Christian College Geelong Senior Library: Lovers of literature

Mockingjay: The Hunger Games

The third and final book in Suzanne Collins’ the Hunger Games trilogy has arrived.

Against all odds, Katniss Everdeen has survived the Hunger Games twice. But now that she’s made it out of the bloody arena alive, she’s still not safe. The Capitol is angry. The Capitol wants revenge…This thrilling final instalment of this ground-breaking trilogy promises to be one of the most talked-about books of the year.

It is by design that Katniss was rescued from the arena in the cruel and haunting Quarter Quell, and it is by design that she has long been part of the revolution without knowing it. District 13 has come out of the shadows and is plotting to overthrow the Capitol. Everyone, it seems, has had a hand in the carefully laid plans — except Katniss.

The success of the rebellion hinges on Katniss’s willingness to be a pawn, to accept responsibility for countless lives, and to change the course of the future of Panem. To do this, she must put aside her feelings of anger and distrust. She must become the rebels’ Mockingjay — no matter what the personal cost.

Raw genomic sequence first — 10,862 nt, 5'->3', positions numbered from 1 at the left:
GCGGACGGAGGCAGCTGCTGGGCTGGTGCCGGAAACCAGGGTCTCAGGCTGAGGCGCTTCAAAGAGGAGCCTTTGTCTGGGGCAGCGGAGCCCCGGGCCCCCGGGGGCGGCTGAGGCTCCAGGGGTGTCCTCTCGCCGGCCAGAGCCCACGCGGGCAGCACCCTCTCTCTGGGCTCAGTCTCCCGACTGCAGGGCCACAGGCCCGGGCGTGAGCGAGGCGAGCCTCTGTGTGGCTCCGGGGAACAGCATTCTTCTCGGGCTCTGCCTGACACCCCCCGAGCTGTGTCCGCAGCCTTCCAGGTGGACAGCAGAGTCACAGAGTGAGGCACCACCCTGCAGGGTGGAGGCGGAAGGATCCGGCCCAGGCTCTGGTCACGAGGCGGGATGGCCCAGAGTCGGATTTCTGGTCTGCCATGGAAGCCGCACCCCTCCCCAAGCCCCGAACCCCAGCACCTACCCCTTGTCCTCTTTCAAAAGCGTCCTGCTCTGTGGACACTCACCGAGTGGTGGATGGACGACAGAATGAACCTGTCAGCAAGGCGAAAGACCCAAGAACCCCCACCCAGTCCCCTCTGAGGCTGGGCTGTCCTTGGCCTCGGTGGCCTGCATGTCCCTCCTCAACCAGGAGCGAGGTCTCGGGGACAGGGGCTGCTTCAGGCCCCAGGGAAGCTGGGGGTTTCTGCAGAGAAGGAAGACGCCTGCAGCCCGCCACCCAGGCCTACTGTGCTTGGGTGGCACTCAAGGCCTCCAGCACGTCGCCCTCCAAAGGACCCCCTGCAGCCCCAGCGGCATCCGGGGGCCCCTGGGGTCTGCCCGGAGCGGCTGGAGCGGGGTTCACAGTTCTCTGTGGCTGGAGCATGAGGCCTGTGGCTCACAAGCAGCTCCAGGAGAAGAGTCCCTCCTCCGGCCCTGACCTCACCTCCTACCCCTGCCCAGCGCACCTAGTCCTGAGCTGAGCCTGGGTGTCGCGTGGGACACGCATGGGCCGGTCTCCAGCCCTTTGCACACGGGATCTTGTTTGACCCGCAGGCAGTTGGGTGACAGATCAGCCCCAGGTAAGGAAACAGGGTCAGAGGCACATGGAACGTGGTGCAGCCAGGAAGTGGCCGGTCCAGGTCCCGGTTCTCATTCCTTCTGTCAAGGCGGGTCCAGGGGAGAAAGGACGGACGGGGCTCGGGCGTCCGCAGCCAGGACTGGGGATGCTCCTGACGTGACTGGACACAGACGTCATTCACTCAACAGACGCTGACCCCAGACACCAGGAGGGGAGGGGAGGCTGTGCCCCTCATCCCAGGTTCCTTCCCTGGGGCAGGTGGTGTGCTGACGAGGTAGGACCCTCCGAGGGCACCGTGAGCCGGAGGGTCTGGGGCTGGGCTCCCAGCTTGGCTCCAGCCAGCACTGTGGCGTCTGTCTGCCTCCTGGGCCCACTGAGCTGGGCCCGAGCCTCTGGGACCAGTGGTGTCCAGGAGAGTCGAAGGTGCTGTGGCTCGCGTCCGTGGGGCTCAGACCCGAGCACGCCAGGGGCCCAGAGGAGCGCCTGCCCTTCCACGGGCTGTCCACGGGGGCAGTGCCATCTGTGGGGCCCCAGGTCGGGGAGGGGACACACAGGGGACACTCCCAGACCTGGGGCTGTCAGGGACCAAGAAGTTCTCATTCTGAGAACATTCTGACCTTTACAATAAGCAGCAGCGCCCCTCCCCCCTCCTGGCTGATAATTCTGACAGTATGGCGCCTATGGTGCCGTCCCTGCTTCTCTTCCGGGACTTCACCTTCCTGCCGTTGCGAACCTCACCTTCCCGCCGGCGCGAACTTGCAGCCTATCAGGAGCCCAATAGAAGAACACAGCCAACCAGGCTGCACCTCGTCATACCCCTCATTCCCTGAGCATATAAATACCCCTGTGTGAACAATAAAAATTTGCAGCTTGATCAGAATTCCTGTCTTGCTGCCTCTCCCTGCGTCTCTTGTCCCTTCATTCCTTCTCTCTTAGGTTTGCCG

To find out more about this book and the series then follow this link  http://www.thehungergames.co.uk/



September 8, 2010 Posted by | Adventure, Great series, Science Fiction | | Leave a comment

Wavelength by A J Betts


It’s nearing the end of his final year of school, and Oliver’s life currently revolves around the elusive 80 per cent average he needs to get into uni and begin a cashed-up life of clean-cut uniforms and company tennis courts. But a hectic home-life and a mother who’s always baking muffins push success just out of reach, so Oliver attempts to escape to his dad’s place down south. Instead of a constructive study environment, however, he finds a frustratingly laid-back community of seniors and pool workers who just aren’t on his wavelength. Despite his narrow and stressed-out outlook, Sunny Haven Recreation Centre proves to be calming and eye-opening in ways Oliver never anticipated.

Wavelength is a story about life and our ideas of what is and what isn’t important. Through the snapshots of lives of characters that are as funny as they are real, the events of Wavelength are a learning experience not only for Oliver, but also for the reader – a reminder that the universe is bigger than a good grade or a high-paying job. AJ Bett’s writing is a rich sensory experience, pulling the reader into the settings of the novel and refusing to let go.

A great source of perspective for students, and a fun and enlightening read for any audience.

Reviewed by Emily Murphy

September 1, 2010 Posted by | Boys' read | Leave a comment